2.5 The Qadhafist Problem
At the time of Libya’s parliamentary elections in 2014, most Qadhafi loyalists were out of the game. Over the seven years that followed, however, they staged a comeback of sorts.
After slowly rebuilding influence, the resurgence of the “Greens” — or Libyans who, in 2011, favored a survival of the Qadhafi rule — would be accelerated upon the HoR’s passage of an amnesty law in July 201515.
As yet leaderless, acolytes of the movement henceforth managed to penetrate key national institutions, establishing footholds within the Government of National Unity cabinet in Tripoli, as well as within the advisory and security circles of Khalifa Haftar.
At a grassroots level, meanwhile, Qadhafists enjoy a visible presence in secondary municipalities such as Ghat and Awbari in the south, Sirte and Bani Walid in the center, or Tobruk in the east.
Due to their internal divisions and lack of a national figure, though individual Qadhafists restaked their claim as a scattered force across the Libyan political theater, they were never seen as standing any chance at capturing the presidency.
The closing weeks of 2021 altered that perception, however, when Saif al-Islam Qadhafi resurfaced to announce his intention to run for president16. Angry at the entire post-2011 political elite, many young Libyans responded positively to Saif’s reemergence.
For much of that post-2011 elite, however, his entrance into the race was utterly unacceptable. Though unlikely to mount a serious challenge to Dabaiba in particular, the mere presence of Qadhafi’s on the ballot — a man still wanted by Libyan and international enforcement, and a man whose father abhorred representative democracy — was immensely disruptive.
So too were the actions of other Libyan networks loyal to Muammar Qadhafi’s ideology though uncommitted to his alleged son-as-heir. In a January 2022 testimony, High National Election Commission’s president Emad Sayeh suggested that his agency had been flooded by an abnormal number of presidential candidacies, a volume that contributed to undermining the High National Election Commission’s work.
Among those candidates, many were Qadhafists. Similarly, many of the new political parties created in 2021 were founded by Qadhafists. The very existence of these currents in today’s Libya constitutes a conundrum for any presidential election. This is because contempt for pluralism, political parties, and representative democracy writ large, is a keystone of Qadhafist ideology.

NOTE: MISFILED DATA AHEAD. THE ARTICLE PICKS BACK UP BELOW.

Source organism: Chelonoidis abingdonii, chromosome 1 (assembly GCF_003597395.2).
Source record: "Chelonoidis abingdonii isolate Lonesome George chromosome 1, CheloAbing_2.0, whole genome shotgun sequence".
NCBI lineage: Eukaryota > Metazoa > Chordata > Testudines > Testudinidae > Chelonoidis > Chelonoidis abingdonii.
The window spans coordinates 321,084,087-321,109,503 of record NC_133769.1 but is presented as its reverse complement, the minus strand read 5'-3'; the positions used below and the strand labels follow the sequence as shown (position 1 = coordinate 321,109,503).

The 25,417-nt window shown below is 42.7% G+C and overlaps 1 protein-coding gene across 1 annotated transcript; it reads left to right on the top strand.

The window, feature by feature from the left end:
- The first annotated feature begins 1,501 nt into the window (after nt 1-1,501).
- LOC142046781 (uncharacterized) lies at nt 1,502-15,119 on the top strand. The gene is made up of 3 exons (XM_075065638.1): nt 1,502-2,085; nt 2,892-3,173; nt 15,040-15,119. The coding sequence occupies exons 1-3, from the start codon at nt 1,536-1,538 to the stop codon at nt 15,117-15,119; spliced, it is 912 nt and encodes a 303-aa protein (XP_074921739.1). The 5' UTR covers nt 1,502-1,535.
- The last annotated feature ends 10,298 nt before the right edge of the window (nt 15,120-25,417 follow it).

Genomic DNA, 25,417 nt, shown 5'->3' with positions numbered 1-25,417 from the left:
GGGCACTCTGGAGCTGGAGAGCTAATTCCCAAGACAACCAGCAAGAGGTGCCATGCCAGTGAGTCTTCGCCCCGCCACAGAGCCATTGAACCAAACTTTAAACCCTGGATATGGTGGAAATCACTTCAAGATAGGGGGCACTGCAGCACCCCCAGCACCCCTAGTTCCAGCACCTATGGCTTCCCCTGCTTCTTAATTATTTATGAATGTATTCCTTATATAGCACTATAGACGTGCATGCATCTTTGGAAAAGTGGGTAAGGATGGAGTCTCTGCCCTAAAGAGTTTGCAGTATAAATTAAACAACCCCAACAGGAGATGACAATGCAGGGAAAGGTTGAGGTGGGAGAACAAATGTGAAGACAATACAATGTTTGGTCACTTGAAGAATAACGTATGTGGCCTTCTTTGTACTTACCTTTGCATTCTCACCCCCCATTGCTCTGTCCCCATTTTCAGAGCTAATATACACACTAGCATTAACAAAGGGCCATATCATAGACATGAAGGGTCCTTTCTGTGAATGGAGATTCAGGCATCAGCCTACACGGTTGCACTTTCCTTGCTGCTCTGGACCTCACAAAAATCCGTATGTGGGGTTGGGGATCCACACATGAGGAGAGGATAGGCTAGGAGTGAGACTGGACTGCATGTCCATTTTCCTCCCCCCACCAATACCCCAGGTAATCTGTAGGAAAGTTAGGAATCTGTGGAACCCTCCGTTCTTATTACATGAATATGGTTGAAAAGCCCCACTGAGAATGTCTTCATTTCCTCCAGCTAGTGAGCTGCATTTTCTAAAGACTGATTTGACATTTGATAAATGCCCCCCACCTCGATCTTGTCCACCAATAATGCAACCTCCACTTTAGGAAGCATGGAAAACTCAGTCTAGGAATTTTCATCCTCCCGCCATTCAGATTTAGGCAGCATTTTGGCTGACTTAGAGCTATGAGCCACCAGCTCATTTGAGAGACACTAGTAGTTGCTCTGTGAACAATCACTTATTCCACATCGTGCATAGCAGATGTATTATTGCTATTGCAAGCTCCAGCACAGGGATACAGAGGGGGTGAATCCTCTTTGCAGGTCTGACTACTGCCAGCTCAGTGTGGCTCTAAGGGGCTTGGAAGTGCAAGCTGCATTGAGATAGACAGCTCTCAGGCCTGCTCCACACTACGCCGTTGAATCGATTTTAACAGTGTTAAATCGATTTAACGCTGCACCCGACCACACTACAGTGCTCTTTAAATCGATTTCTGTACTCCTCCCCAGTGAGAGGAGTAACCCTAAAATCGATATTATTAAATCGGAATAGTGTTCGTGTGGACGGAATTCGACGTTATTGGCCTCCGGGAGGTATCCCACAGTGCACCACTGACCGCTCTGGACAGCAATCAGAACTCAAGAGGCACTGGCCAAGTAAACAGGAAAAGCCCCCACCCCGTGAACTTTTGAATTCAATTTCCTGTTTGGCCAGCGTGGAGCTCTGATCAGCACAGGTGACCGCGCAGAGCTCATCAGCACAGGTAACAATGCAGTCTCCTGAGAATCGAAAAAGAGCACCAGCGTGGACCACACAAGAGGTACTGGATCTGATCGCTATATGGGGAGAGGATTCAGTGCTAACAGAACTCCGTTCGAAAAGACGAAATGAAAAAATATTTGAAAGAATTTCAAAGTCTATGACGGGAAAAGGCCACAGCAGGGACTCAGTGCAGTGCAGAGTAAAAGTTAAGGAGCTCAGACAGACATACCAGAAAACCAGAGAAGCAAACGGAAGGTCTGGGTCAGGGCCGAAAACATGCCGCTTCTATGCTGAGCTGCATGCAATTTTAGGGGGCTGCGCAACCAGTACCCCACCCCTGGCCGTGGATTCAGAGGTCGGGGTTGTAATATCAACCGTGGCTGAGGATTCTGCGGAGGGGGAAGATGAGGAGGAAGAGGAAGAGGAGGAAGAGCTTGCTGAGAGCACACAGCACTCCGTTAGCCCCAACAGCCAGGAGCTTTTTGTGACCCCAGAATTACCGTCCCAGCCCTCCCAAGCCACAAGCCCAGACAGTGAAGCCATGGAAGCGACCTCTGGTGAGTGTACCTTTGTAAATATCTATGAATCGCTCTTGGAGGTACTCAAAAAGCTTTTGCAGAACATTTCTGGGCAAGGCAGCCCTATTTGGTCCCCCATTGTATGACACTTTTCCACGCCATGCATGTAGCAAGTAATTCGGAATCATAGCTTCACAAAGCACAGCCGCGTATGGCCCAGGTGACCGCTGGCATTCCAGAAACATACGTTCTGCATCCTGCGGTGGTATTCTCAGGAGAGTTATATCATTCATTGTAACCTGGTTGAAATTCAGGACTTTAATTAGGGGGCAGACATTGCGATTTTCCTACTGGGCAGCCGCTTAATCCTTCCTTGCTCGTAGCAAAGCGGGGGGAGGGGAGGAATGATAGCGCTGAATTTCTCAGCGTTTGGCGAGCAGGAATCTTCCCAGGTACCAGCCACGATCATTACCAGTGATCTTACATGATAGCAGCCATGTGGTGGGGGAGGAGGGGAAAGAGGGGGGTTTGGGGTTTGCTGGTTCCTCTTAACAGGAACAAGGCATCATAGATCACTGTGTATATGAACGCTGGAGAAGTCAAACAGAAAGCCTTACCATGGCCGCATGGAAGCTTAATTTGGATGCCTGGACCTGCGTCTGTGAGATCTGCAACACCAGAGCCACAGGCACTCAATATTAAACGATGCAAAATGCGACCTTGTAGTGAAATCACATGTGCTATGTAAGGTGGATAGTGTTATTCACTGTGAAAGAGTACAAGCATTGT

Any Green candidate doing well within the context of presidential elections will not only be perceived as a threat by the other candidates, but will also elicit the acute distrust of large swaths of the country’s body politic.
Many Libyans suspect that any politician with a history of loyalty to, or complicity with, Muammar Qadhafi will be bound to use any democratic opening as a mere step towards restoring a system whose anti-democratic and anti-liberal nature is still vividly resented by a large percentage of the population.
Now that some of the most prominent features characterizing Libyan behavior vis-à-vis the December 2021 electoral attempt have been dissected, we must shed light on how foreign states subverted, damaged, or interfered into, that same attempt.
2.6 Incessant Foreign Meddling, 2017- 2021
The tragedy of Libya’s election failures in December 2021 was not authored by indigenous hands alone. As Section One already intimated, the interventions of various foreign actors, too, shaped the final outcome.
Most impactful amongst those meddling in Libyan affairs during the crucial months and years leading up to the planned elections were four countries: Egypt, France, the UAE, and Russia.
Egypt, France, and the UAE From a fairly early date, Khalifa Haftar and his main foreign backers — Egypt, France, and the UAE — recognized the utility that the language of democracy could proffer a bid for power.
As early as 2017, the field marshal was seen attempting to commandeer pro-elections sentiment for his own purposes. Then as in years later, the Haftar camp put special emphasis on presidential elections, despite the authorities of such an office having yet to be constitutionally defined.